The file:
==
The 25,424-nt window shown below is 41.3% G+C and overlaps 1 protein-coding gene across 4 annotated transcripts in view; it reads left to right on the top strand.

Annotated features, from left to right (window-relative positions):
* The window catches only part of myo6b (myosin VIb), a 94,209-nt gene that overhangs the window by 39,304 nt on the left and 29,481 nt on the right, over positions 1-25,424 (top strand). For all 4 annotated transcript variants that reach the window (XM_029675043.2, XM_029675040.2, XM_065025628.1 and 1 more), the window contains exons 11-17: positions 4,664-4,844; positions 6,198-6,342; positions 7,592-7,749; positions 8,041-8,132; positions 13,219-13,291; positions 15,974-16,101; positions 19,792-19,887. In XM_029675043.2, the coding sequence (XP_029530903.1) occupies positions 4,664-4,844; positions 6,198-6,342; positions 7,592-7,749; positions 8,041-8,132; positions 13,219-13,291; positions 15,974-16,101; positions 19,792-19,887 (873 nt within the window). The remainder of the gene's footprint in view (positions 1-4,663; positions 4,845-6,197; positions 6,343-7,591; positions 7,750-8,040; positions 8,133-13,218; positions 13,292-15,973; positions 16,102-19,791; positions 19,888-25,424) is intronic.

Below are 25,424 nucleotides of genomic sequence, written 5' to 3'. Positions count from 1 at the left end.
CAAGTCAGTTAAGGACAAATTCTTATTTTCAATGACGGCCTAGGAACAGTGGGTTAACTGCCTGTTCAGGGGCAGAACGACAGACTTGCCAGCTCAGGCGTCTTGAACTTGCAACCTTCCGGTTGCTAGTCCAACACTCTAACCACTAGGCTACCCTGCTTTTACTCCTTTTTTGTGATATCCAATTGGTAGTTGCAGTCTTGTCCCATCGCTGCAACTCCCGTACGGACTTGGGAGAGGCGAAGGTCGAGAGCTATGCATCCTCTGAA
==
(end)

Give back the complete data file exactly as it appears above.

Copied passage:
The 25,424-nt window shown below is 41.3% G+C and overlaps 1 protein-coding gene across 4 annotated transcripts in view; it reads left to right on the top strand.

Annotated features, from left to right (window-relative positions):
* The window catches only part of myo6b (myosin VIb), a 94,209-nt gene that overhangs the window by 39,304 nt on the left and 29,481 nt on the right, over positions 1-25,424 (top strand). For all 4 annotated transcript variants that reach the window (XM_029675043.2, XM_029675040.2, XM_065025628.1 and 1 more), the window contains exons 11-17: positions 4,664-4,844; positions 6,198-6,342; positions 7,592-7,749; positions 8,041-8,132; positions 13,219-13,291; positions 15,974-16,101; positions 19,792-19,887. In XM_029675043.2, the coding sequence (XP_029530903.1) occupies positions 4,664-4,844; positions 6,198-6,342; positions 7,592-7,749; positions 8,041-8,132; positions 13,219-13,291; positions 15,974-16,101; positions 19,792-19,887 (873 nt within the window). The remainder of the gene's footprint in view (positions 1-4,663; positions 4,845-6,197; positions 6,343-7,591; positions 7,750-8,040; positions 8,133-13,218; positions 13,292-15,973; positions 16,102-19,791; positions 19,888-25,424) is intronic.

Below are 25,424 nucleotides of genomic sequence, written 5' to 3'. Positions count from 1 at the left end.
CAAGTCAGTTAAGGACAAATTCTTATTTTCAATGACGGCCTAGGAACAGTGGGTTAACTGCCTGTTCAGGGGCAGAACGACAGACTTGCCAGCTCAGGCGTCTTGAACTTGCAACCTTCCGGTTGCTAGTCCAACACTCTAACCACTAGGCTACCCTGCTTTTACTCCTTTTTTGTGATATCCAATTGGTAGTTGCAGTCTTGTCCCATCGCTGCAACTCCCGTACGGACTTGGGAGAGGCGAAGGTCGAGAGCTATGCATCCTCTGAA